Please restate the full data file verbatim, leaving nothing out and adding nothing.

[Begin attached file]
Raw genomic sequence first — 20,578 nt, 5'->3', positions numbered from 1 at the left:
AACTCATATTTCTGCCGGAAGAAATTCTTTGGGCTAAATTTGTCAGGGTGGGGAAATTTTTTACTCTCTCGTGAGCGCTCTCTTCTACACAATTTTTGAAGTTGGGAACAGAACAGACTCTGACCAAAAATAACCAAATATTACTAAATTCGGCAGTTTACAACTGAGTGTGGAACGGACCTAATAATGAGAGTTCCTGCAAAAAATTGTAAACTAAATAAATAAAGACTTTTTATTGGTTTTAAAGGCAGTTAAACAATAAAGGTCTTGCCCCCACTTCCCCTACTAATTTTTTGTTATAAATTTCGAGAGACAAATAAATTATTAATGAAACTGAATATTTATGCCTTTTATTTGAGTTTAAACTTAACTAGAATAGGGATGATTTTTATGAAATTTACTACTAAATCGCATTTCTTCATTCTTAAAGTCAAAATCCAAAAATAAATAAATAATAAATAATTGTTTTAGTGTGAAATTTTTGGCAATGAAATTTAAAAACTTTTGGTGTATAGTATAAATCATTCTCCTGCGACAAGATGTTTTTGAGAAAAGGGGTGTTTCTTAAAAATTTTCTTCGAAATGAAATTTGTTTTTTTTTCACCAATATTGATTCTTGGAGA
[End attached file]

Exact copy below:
Raw genomic sequence first — 20,578 nt, 5'->3', positions numbered from 1 at the left:
AACTCATATTTCTGCCGGAAGAAATTCTTTGGGCTAAATTTGTCAGGGTGGGGAAATTTTTTACTCTCTCGTGAGCGCTCTCTTCTACACAATTTTTGAAGTTGGGAACAGAACAGACTCTGACCAAAAATAACCAAATATTACTAAATTCGGCAGTTTACAACTGAGTGTGGAACGGACCTAATAATGAGAGTTCCTGCAAAAAATTGTAAACTAAATAAATAAAGACTTTTTATTGGTTTTAAAGGCAGTTAAACAATAAAGGTCTTGCCCCCACTTCCCCTACTAATTTTTTGTTATAAATTTCGAGAGACAAATAAATTATTAATGAAACTGAATATTTATGCCTTTTATTTGAGTTTAAACTTAACTAGAATAGGGATGATTTTTATGAAATTTACTACTAAATCGCATTTCTTCATTCTTAAAGTCAAAATCCAAAAATAAATAAATAATAAATAATTGTTTTAGTGTGAAATTTTTGGCAATGAAATTTAAAAACTTTTGGTGTATAGTATAAATCATTCTCCTGCGACAAGATGTTTTTGAGAAAAGGGGTGTTTCTTAAAAATTTTCTTCGAAATGAAATTTGTTTTTTTTTCACCAATATTGATTCTTGGAGA